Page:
you give me some tips on how to make music when working with a band.
here we go! Making music. This is what it's all about isn't it? Not just
"playing" drums, but making music with them.
the big secret - I'm going to give this one to you for free! It's the #1
thing all successful professional drummers do when playing music with others.
to the people you're playing with!
simple, but it's not! You have to be comfortable enough with your playing
to "lose" yourself and concentrate on the other members in the
band. But, you must do this if you are to enjoy a measure of success as
a musician, because making music is not a solitary affair, especially when
you're in a band! You must compliment and reinforce what's being played,
sometimes laying way back and letting others step forward.
best compliment a drummer can receive is "he has ears out to here",
usually delivered with the hands about a foot from either side of the head.
Meaning? You know how listen. If you can master this one, you'll see people
lining up to play with you, because you respect them, and this helps them
perform and grow as musicians.
a drummer hit the hi-hat with only the tip of the stick or can I strike
it like 1 to 2 inches from the tip down where the drumstick gets all chewed
up. Both ways seem to produce different sounds depending if the hi-hat
is open or really close.
is no rule here. Your question hints at the answer: hitting the hi-hats
with a different part of the stick will give you a different sound. Each
sound has a purpose: use it to its advantage! One will sound better with
a specific song or style. This introduces more sonic colors into your playing
and will make you a more versatile drummer: learn to harness the sounds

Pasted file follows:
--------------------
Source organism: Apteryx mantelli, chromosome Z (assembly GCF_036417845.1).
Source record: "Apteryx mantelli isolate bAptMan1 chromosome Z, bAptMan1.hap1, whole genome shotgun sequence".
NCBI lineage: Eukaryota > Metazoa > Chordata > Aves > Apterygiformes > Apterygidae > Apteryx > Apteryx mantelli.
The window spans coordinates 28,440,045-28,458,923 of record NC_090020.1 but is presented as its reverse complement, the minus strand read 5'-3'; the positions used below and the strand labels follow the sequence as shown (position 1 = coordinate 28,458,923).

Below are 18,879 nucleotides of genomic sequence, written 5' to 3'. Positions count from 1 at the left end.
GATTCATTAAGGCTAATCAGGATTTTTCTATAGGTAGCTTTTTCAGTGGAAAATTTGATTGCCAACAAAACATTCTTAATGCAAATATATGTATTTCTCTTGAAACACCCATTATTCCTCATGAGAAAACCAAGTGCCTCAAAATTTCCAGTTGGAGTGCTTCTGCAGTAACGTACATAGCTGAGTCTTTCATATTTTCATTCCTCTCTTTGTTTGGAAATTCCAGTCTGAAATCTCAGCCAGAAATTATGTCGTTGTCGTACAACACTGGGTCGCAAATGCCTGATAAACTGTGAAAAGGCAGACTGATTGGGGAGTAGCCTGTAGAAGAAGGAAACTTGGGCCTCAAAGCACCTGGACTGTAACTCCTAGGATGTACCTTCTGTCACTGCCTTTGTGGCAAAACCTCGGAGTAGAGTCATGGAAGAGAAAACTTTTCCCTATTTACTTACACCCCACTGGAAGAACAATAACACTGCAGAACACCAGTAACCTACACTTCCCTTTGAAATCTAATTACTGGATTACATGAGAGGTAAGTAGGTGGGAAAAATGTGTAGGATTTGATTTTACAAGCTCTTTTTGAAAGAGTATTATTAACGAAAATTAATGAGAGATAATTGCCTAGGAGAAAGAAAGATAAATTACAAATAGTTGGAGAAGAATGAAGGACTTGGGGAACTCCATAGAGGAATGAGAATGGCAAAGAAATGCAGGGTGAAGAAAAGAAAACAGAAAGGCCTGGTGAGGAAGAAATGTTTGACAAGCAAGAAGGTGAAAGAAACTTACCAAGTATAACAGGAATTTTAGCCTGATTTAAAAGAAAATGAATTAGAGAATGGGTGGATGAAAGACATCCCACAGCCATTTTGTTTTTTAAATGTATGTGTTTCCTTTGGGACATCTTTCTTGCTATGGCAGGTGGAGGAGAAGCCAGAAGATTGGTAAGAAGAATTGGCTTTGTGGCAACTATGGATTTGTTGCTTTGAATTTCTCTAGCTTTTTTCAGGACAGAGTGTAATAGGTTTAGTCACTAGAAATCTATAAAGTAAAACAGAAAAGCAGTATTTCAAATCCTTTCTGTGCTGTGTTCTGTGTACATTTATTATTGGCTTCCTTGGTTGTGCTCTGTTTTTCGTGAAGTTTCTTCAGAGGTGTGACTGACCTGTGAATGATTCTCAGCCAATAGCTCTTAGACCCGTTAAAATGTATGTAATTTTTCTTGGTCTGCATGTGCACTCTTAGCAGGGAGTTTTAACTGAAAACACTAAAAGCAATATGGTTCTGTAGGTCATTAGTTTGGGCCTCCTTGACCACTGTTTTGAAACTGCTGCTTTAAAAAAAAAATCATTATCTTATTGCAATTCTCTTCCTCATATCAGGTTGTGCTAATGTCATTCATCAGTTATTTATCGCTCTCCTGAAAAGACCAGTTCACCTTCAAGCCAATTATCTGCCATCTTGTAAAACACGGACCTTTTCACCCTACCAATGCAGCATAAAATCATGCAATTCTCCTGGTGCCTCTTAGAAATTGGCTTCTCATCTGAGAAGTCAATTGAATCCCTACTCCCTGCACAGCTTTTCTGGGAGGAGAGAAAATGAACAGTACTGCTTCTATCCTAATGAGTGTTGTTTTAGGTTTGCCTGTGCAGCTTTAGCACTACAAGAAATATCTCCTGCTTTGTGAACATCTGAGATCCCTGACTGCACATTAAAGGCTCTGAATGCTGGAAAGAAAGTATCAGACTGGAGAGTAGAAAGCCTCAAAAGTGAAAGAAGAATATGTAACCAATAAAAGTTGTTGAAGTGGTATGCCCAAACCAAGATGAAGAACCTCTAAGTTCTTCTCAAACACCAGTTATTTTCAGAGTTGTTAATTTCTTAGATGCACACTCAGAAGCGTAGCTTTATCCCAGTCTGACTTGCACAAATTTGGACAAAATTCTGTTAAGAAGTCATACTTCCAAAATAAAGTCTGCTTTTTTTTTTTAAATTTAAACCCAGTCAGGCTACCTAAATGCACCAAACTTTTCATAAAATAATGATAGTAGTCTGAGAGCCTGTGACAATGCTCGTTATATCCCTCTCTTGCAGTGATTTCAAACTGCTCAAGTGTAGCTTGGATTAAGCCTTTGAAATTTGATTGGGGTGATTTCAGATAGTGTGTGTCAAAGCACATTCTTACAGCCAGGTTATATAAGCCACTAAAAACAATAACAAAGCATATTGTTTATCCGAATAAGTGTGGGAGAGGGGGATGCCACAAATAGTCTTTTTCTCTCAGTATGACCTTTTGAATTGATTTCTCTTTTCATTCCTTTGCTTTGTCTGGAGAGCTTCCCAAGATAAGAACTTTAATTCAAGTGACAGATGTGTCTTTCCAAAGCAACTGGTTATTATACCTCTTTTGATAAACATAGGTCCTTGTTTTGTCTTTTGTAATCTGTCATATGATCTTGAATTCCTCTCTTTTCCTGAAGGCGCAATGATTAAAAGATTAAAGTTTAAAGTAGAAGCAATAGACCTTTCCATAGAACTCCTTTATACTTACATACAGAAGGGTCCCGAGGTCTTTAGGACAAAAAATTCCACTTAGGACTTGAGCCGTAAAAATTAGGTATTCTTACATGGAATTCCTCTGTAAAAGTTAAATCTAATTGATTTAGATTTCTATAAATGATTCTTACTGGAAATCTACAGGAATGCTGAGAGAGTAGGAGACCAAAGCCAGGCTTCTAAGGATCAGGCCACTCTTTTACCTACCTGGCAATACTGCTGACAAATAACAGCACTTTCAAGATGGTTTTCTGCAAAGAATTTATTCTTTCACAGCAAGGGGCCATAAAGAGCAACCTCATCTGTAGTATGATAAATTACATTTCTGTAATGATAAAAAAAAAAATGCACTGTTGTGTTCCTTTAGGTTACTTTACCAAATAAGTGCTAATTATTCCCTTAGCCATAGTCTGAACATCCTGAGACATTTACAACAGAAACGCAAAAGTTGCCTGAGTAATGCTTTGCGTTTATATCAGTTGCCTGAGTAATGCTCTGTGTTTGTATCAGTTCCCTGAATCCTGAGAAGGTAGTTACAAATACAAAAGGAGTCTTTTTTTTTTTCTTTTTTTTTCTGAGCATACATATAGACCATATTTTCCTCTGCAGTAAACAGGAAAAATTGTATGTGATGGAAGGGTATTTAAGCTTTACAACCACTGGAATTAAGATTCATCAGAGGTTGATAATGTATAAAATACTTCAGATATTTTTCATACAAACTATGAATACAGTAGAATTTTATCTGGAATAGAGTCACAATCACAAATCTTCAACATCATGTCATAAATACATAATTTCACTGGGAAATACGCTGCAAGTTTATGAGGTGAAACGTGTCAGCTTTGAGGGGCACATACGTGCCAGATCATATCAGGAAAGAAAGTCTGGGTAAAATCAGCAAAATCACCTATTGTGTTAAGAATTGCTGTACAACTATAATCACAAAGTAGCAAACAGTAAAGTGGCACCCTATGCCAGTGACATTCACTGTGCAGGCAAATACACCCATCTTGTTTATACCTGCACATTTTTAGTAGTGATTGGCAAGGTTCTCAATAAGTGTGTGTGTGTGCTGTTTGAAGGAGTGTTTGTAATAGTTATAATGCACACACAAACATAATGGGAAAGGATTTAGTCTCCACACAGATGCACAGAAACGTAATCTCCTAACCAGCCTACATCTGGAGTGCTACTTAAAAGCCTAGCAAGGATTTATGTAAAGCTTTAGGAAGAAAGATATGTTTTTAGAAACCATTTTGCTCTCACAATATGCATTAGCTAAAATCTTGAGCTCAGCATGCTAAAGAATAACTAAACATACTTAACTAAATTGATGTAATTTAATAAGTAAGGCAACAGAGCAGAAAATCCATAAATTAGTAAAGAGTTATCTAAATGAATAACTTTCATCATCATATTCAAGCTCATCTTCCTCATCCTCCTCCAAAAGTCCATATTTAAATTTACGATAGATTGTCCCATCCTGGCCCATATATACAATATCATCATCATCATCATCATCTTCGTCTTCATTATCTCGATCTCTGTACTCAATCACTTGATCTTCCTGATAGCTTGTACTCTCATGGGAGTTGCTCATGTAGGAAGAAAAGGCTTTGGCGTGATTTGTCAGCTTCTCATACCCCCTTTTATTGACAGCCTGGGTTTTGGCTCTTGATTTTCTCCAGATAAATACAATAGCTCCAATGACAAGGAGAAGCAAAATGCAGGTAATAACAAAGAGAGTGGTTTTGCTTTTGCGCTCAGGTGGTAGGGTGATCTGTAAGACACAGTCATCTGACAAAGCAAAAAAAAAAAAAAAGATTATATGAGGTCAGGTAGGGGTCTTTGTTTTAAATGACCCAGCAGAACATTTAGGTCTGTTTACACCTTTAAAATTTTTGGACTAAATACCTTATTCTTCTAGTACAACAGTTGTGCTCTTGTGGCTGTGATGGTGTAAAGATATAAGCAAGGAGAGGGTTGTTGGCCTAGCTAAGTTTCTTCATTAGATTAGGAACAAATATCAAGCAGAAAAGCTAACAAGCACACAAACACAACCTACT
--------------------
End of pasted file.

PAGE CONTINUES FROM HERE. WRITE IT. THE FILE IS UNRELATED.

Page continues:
you get and put them to work for you.
Porcaro made a career out of the technique of varying his hi-hat "attack"
during the course of a song: he called it the "slippery" hi-hat.
It can be very effective, particularly in recording situations.
the bass drum be played with the heel up or the heel down?
another one of those "no rules" questions. Drummers will be arguing
about this one as long as there are drum pedals.
tend to go back and forth between heel-up and heel-down, depending on what
I want from the bass drum; I can play just as fast both ways, so speed
isn't an issue with me - sound is. If I want a boomy sound, I play heel-down,
because the pedal will bounce off the head and not dampen the sound. If
I want a "choked" sound, I play heel-up: the pedal beater stays
on the head and helps to muffle it.
both ways so you will have more options in the sounds you produce.
played today and I noticed that I am always hunched over when I play. How
long did it take you to get in the habit of sitting up straight? And what
is a good height for my toms and snare? I notice that I setup my kit by
the I slouch.
of all, my posture isn't that great either! It's something I'm continually
working on. It's best to sit with your back straight because it doesn't
tire you as easily. But, I have bad posture to begin with, so it's a constant
struggle. I'm thinking of getting a throne with a back, which would help
me be aware of how I'm sitting.
terms of snare and tom height, this depends on throne height. You want
to position your throne so your knees are at a 90-degree angle. Then adjust
snare and tom height and angle so that you can reach them without much
effort. It's best to play down at them a bit - reaching up for the drums
tends to be harder (use gravity to your advantage).
in on some other drummers' kits and see how they feel. If you find one
you like, then make some notes and change your set-up to mimic it.
During practice I
usually position myself with my back close to a wall this prevents that
lazy lay back when playing. I also tend to sit up, and leaning forward
is hard when your toms are close to your chest.
may appeal to some players when setting up there kit and why if they decide